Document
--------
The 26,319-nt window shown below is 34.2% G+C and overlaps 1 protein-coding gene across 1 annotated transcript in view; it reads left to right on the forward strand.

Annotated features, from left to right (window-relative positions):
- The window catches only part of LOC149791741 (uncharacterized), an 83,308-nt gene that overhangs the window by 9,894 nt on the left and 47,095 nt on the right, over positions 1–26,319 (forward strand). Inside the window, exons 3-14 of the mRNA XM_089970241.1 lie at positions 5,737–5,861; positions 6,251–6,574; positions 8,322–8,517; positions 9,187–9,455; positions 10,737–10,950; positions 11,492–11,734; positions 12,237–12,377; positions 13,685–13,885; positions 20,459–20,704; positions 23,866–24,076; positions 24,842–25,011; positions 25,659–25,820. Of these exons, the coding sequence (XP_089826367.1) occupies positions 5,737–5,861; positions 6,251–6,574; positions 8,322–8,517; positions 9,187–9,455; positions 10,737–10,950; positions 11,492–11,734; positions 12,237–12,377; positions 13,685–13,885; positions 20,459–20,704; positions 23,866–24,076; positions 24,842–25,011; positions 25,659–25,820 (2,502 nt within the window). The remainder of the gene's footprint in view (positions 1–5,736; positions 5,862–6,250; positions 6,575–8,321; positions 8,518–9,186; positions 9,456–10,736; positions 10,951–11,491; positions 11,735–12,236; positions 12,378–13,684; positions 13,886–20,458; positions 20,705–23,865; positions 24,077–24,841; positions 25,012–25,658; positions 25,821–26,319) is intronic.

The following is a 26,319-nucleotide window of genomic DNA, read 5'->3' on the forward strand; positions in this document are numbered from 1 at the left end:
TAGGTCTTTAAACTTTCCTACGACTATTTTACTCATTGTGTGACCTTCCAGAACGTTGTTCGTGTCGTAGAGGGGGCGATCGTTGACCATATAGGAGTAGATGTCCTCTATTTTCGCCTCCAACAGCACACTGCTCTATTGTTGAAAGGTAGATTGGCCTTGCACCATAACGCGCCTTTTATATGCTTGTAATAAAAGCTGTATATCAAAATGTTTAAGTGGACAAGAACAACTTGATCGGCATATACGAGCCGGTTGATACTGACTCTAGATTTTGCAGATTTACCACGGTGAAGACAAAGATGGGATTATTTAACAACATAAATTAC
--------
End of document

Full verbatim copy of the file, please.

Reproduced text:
The 26,319-nt window shown below is 34.2% G+C and overlaps 1 protein-coding gene across 1 annotated transcript in view; it reads left to right on the forward strand.

Annotated features, from left to right (window-relative positions):
- The window catches only part of LOC149791741 (uncharacterized), an 83,308-nt gene that overhangs the window by 9,894 nt on the left and 47,095 nt on the right, over positions 1–26,319 (forward strand). Inside the window, exons 3-14 of the mRNA XM_089970241.1 lie at positions 5,737–5,861; positions 6,251–6,574; positions 8,322–8,517; positions 9,187–9,455; positions 10,737–10,950; positions 11,492–11,734; positions 12,237–12,377; positions 13,685–13,885; positions 20,459–20,704; positions 23,866–24,076; positions 24,842–25,011; positions 25,659–25,820. Of these exons, the coding sequence (XP_089826367.1) occupies positions 5,737–5,861; positions 6,251–6,574; positions 8,322–8,517; positions 9,187–9,455; positions 10,737–10,950; positions 11,492–11,734; positions 12,237–12,377; positions 13,685–13,885; positions 20,459–20,704; positions 23,866–24,076; positions 24,842–25,011; positions 25,659–25,820 (2,502 nt within the window). The remainder of the gene's footprint in view (positions 1–5,736; positions 5,862–6,250; positions 6,575–8,321; positions 8,518–9,186; positions 9,456–10,736; positions 10,951–11,491; positions 11,735–12,236; positions 12,378–13,684; positions 13,886–20,458; positions 20,705–23,865; positions 24,077–24,841; positions 25,012–25,658; positions 25,821–26,319) is intronic.

The following is a 26,319-nucleotide window of genomic DNA, read 5'->3' on the forward strand; positions in this document are numbered from 1 at the left end:
TAGGTCTTTAAACTTTCCTACGACTATTTTACTCATTGTGTGACCTTCCAGAACGTTGTTCGTGTCGTAGAGGGGGCGATCGTTGACCATATAGGAGTAGATGTCCTCTATTTTCGCCTCCAACAGCACACTGCTCTATTGTTGAAAGGTAGATTGGCCTTGCACCATAACGCGCCTTTTATATGCTTGTAATAAAAGCTGTATATCAAAATGTTTAAGTGGACAAGAACAACTTGATCGGCATATACGAGCCGGTTGATACTGACTCTAGATTTTGCAGATTTACCACGGTGAAGACAAAGATGGGATTATTTAACAACATAAATTAC